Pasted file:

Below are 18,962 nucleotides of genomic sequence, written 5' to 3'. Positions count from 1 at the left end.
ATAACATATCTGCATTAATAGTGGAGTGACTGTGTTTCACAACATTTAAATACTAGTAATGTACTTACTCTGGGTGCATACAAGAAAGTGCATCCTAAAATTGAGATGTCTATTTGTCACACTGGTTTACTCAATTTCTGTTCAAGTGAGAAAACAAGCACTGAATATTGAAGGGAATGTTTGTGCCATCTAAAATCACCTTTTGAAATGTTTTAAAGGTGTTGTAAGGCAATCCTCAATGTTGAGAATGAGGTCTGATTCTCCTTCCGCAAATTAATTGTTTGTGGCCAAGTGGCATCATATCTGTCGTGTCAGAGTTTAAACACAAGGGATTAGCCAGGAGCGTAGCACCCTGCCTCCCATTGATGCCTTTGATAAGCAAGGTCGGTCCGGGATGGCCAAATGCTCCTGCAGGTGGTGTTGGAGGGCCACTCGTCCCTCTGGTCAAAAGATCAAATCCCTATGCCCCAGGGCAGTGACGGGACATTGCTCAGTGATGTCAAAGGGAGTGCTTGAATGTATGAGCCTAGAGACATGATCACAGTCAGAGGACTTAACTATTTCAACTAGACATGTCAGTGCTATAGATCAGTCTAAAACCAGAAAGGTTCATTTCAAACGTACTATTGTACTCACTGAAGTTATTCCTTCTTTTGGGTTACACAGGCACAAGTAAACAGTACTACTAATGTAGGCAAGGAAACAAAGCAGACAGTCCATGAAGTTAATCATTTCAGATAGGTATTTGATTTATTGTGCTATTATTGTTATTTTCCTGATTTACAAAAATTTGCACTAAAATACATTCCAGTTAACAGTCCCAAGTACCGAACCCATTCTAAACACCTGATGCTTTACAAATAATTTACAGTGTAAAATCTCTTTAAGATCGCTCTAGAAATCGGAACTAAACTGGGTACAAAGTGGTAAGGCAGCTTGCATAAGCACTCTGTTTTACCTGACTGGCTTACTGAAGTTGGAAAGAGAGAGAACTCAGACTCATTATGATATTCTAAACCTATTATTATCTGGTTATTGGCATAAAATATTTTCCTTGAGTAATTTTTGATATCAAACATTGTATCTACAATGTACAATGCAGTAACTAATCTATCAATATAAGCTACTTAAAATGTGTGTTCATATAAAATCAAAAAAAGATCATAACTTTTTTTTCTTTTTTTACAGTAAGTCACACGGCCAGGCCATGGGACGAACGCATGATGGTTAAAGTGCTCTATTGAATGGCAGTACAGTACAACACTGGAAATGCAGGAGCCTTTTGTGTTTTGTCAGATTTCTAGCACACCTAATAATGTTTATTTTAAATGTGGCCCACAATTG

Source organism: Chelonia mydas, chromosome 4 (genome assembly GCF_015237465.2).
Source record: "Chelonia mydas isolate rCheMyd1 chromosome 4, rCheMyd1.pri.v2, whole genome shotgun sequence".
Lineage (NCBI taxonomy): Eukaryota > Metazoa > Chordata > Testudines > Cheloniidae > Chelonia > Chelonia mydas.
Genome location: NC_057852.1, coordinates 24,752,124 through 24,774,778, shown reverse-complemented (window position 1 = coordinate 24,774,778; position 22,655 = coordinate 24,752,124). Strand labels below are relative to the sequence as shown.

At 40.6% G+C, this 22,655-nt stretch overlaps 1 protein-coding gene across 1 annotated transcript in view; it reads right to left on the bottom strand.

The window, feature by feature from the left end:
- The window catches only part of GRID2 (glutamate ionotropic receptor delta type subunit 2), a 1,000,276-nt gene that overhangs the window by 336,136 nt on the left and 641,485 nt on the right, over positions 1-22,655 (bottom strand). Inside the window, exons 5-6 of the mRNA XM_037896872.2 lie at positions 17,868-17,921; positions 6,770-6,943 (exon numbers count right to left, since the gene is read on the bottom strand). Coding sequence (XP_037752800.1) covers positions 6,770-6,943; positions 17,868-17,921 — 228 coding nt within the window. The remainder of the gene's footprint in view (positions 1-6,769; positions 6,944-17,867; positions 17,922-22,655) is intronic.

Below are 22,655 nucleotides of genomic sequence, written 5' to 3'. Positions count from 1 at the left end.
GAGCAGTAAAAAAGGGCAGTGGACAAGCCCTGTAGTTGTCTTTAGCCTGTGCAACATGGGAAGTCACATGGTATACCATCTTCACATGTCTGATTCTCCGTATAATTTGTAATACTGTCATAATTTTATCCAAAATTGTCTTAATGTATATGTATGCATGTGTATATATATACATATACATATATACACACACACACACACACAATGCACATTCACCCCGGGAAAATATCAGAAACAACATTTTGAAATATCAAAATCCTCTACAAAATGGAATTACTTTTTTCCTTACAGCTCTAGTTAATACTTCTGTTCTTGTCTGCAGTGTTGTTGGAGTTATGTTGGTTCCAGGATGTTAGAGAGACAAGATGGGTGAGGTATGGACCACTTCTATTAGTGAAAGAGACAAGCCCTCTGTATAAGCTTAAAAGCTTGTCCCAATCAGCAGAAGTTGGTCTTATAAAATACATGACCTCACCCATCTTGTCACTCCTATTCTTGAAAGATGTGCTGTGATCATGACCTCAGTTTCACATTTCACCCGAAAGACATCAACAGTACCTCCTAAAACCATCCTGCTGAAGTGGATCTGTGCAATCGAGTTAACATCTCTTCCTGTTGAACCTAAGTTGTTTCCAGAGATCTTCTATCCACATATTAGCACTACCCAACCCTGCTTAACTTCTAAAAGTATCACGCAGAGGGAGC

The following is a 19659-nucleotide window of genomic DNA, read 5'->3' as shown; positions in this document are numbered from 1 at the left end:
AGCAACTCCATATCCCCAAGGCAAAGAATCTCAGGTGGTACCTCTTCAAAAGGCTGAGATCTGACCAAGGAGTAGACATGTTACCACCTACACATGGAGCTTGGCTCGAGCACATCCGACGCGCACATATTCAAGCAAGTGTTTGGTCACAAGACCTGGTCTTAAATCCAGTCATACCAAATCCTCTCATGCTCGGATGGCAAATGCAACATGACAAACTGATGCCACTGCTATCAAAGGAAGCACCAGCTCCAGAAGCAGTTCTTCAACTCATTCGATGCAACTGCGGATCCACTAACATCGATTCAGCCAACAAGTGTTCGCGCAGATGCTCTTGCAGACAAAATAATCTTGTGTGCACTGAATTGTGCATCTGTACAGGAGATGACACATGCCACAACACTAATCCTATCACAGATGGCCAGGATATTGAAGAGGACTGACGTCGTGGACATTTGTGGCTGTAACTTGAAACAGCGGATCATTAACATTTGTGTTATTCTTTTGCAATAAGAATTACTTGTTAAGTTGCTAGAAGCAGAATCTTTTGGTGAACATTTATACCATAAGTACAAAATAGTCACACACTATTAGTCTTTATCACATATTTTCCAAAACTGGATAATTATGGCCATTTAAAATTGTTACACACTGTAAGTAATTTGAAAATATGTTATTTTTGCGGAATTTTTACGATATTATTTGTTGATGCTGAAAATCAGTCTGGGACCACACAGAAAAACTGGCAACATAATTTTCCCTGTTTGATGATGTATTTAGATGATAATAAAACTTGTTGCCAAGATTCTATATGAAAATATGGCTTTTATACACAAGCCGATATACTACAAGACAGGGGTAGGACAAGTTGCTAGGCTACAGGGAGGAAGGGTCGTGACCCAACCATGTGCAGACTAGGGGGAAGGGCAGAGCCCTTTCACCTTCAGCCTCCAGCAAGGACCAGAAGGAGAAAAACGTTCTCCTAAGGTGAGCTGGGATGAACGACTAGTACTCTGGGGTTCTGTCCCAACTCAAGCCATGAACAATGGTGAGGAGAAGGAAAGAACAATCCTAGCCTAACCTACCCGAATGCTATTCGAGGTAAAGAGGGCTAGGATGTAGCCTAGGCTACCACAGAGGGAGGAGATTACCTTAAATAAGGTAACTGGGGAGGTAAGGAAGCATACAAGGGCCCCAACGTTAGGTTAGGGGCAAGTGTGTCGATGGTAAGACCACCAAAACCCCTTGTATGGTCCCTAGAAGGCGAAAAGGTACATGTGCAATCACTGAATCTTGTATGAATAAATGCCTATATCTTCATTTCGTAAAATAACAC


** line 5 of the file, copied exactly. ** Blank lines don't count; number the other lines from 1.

Lineage (NCBI taxonomy): Eukaryota > Metazoa > Chordata > Testudines > Cheloniidae > Chelonia > Chelonia mydas.